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Part Two: The Secret Lives of Sebastian Inlet's Fish 

A damselfish dwells in the shadows of the rocky escarpment on the north shoreline of Sebastian Inlet. 

Resident reef fish

Part two of a series

“Biology is based on history. Biology is a historical science. Evolution is history. Sebastian Inlet plays a major role in the history of the lagoon and what the lagoon is.”  — Dr. Grant Gilmore, world-renowned biologist and senior research scientist

Over the course of its 104-year history, the Sebastian Inlet District has continually improved its north and south jetties to fulfill its obligation of providing safe navigation between the Atlantic Ocean and the Indian River Lagoon.

The jetties and the 3,120-foot-long inlet channel are armored with granite and coquina rocks as a safeguard from the erosional forces of shifting tides and crashing waves. The very presence of the inlet and the evolution of its manmade structures has shaped its vibrant fish habitat that would otherwise be a continuation of unbroken coastline.

In this second installment of our Sebastian Inlet fish series, world-renowned biologist Dr. Grant Gilmore offers insights into what he calls “resident reef fish” that spend their entire lives in the jetties and other rock structures in and around the inlet.  

While some fish species use the inlet as a passageway from the Atlantic Ocean to spawn or temporarily live in the Indian River Lagoon (see Part One), resident reef fish are the locals of the inlet. Members of this group lurking among the inlet’s rocks and structures are normally found offshore, Gilmore says.

“This group includes blennies, damselfish, grunts and snappers,” he says. “It’s a rich and diverse fauna, but often overlooked by anglers because these fish don’t necessarily take the bait.”

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The hairy blenny. They are diurnal highly territorial predators that feed mostly on benthic crustaceans including small crabs.

It’s ironic, to be sure.  The fish dwell amongst the rocks where hundreds of anglers cast lines from the jetties above, but these finned denizens are the least likely to be hooked.

“The Hairy Blenny (Labrisomus nuchipinnis), a predaceous little bait-stealer numerically dominates this group,” Gilmore says. “Believe it or not, you will never see this stenothermic tropical species on Gulf coast jetties. Over there, it is replaced by the belted sandfish (Serranus subligarius).”

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The mighty goliath grouper can reach 500 pounds but is harmless. It is part of the fish group in the inlet known as a "resident reef fish."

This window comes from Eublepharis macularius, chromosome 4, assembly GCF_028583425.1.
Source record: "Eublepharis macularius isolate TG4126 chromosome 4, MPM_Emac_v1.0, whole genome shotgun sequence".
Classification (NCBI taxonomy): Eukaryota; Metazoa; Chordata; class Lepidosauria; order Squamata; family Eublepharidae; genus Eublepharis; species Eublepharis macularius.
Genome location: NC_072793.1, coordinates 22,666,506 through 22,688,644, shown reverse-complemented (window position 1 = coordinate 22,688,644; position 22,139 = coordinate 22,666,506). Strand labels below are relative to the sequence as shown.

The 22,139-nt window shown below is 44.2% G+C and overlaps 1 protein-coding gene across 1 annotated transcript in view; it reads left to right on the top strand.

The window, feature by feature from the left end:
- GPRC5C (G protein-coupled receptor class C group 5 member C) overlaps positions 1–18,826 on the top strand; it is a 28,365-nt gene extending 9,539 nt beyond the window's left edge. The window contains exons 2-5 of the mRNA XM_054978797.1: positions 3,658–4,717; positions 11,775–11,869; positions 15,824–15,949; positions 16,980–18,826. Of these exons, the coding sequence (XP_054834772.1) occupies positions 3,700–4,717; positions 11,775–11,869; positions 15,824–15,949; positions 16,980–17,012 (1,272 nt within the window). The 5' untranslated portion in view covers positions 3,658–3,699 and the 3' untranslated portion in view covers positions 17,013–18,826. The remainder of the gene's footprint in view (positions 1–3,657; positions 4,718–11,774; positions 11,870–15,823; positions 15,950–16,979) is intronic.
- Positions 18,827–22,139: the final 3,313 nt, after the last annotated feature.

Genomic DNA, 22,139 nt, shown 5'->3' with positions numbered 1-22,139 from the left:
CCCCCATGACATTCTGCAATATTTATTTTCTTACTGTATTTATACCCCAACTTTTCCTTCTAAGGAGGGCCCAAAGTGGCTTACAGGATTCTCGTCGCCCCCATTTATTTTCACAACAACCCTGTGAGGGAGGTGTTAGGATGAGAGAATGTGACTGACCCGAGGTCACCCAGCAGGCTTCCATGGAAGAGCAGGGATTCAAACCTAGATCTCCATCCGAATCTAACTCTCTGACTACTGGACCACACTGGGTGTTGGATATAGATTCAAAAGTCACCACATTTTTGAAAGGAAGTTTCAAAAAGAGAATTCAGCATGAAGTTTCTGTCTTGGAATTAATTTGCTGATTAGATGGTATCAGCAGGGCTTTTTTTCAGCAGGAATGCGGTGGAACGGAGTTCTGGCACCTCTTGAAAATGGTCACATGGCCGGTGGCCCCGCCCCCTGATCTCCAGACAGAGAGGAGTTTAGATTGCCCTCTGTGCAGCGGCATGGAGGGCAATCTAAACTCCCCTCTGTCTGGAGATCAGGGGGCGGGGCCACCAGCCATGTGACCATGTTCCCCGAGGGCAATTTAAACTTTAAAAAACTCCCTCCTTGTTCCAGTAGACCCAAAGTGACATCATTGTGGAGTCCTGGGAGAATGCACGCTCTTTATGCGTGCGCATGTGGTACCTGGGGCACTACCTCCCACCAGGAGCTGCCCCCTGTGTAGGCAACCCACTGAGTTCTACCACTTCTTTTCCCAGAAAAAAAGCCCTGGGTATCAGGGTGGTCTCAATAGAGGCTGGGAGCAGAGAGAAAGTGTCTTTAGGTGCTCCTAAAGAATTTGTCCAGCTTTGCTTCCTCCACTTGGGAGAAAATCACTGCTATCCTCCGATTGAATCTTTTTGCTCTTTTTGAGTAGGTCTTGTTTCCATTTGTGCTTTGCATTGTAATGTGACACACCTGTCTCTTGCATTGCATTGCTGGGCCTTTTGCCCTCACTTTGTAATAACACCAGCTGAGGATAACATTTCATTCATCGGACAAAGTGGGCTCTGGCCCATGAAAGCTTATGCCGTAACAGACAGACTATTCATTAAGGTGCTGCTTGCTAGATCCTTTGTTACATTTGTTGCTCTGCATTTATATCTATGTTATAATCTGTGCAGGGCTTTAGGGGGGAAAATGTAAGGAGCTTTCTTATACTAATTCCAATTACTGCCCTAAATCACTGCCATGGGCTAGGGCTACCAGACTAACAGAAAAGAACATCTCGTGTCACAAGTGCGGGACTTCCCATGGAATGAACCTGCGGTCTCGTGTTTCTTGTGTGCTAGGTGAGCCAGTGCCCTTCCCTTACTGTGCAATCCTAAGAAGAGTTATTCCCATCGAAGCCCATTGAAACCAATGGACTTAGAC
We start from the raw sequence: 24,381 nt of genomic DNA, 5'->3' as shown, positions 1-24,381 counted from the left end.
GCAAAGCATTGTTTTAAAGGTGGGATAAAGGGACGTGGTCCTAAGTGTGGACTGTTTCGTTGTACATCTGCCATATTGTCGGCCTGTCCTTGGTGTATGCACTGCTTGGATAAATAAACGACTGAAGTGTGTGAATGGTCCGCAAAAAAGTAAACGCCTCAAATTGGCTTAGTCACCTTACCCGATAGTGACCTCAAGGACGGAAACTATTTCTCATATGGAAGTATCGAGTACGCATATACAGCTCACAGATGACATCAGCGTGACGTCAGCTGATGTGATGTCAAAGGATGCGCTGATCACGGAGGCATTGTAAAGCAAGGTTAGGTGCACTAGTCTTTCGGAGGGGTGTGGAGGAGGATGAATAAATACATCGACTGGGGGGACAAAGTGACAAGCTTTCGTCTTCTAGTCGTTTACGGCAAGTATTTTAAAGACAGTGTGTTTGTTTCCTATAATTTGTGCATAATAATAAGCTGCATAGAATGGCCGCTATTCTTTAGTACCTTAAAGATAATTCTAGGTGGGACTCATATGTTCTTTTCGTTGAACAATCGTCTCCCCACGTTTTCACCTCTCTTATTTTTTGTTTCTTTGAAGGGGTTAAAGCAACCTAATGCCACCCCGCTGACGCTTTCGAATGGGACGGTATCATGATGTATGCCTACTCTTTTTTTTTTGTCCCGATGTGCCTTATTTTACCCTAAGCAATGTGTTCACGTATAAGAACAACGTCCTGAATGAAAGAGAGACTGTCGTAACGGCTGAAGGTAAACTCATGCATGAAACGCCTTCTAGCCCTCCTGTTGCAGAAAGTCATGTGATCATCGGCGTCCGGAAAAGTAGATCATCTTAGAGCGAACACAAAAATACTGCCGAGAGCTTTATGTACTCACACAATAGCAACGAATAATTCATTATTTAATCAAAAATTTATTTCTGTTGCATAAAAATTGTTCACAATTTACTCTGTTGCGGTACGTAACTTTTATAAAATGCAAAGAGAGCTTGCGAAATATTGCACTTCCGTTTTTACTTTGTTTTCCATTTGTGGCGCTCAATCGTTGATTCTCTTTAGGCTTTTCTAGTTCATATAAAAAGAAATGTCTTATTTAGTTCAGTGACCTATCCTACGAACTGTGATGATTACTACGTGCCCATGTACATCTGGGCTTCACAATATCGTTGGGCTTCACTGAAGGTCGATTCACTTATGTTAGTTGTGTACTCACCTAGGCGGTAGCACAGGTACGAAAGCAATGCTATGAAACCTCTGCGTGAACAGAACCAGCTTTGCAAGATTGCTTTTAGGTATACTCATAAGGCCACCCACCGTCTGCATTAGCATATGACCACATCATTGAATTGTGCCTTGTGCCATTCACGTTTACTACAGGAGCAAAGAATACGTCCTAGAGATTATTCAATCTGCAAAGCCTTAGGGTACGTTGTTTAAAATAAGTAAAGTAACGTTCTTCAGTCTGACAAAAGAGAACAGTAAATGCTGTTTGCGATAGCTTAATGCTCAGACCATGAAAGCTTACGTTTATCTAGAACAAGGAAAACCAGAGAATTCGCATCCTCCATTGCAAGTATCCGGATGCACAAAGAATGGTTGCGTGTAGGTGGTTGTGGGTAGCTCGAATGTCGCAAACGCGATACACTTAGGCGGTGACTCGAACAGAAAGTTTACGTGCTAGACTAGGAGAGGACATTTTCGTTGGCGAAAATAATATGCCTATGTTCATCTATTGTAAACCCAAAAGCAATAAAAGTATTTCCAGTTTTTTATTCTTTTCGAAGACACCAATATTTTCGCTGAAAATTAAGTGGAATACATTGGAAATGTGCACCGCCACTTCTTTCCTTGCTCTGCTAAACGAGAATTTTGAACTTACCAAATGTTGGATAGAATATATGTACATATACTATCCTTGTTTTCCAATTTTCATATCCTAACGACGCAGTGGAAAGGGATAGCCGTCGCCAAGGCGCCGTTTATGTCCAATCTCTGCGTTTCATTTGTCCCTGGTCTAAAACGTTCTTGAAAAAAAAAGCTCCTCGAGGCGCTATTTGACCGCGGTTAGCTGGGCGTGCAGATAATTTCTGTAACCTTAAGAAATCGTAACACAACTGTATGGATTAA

The most impressive fish of these reef dwellers can’t be kept without a special permit awarded by a random-draw lottery.

“One of the most obvious and interesting reef fish in the inlet is the Goliath grouper, Gilmore says.  “They are usually fairly residential except during a full moon in August or September when they migrate offshore to spawn.  They have resided in ocean inlets around Florida forever.”

Gilmore, a Florida native, has known these enormous fish most of his life.

“I swam with them as a youngster in Big Pass in Sarasota and most kids growing up in Florida who put their heads underwater in an inlet saw them. They eat mostly crustaceans, like lobsters and crabs, but also many kinds of fish that can be ambushed as they swim through the inlet. They can reach 400 to 500 pounds, about six feet in length, but are harmless. I rubbed the stomach of one hiding under a ledge years ago. Must have put him to sleep.”  

Anglers complain about goliath groupers stealing their snook catch, Gilmore says: “Why they are doing this today is a mystery.  Maybe there is a food problem. Could be in that we lost so much seagrass by using herbicides and polluting the water.”

Gilmore’s concerns about declining water quality in the Indian River Lagoon resonate with Sebastian Inlet District Commissioner Lisa Frazier, whose 30 years in planning and project management includes local government and environmental planning. 

“Our waterways need our help,” Frazier says. “I’m proud of the projects that our small special district has quietly accomplished over the years. The armoring of the shoreline to protect the inlet channel from shoreline erosion, and decreasing turbidity in the water, has also created but has also created additional habitat for fish and other marine life.”

In the next installment, we’ll examine the fish group that Gilmore calls “estuarine feeders", fish that use Sebastian inlet to feed in the Indian River Lagoon. This group includes bluefish, pompano and various jacks.

Who we are: Created as an independent special taxing district in 1919 by special act of the Florida State Legislature, the Sebastian Inlet District was chartered to maintain the navigational channel between the Atlantic Ocean and the Indian River.  The Sebastian Inlet District is responsible for bypassing sand that migrates into the inlet system to downdrift beaches per the Florida Beach & Shore Preservation Act, and conducts periodic dredging, channel maintenance, sand bypass and beach renourishment projects.  Other critical functions include erosion control, emergency beach and dune repair, shoreline stabilization and inlet infrastructure maintenance, public safety in navigation, and environmental monitoring and protection.  The Sebastian Inlet District routinely works with marine scientists to conduct biological monitoring of the critically important habitats surrounding the inlet that support a broad range of different species.  

Posted August 14, 2023

- By Ed Garland

Public Information Associate

Sebastian Inlet District

Commonly caught fish in  Sebastian Inlet waters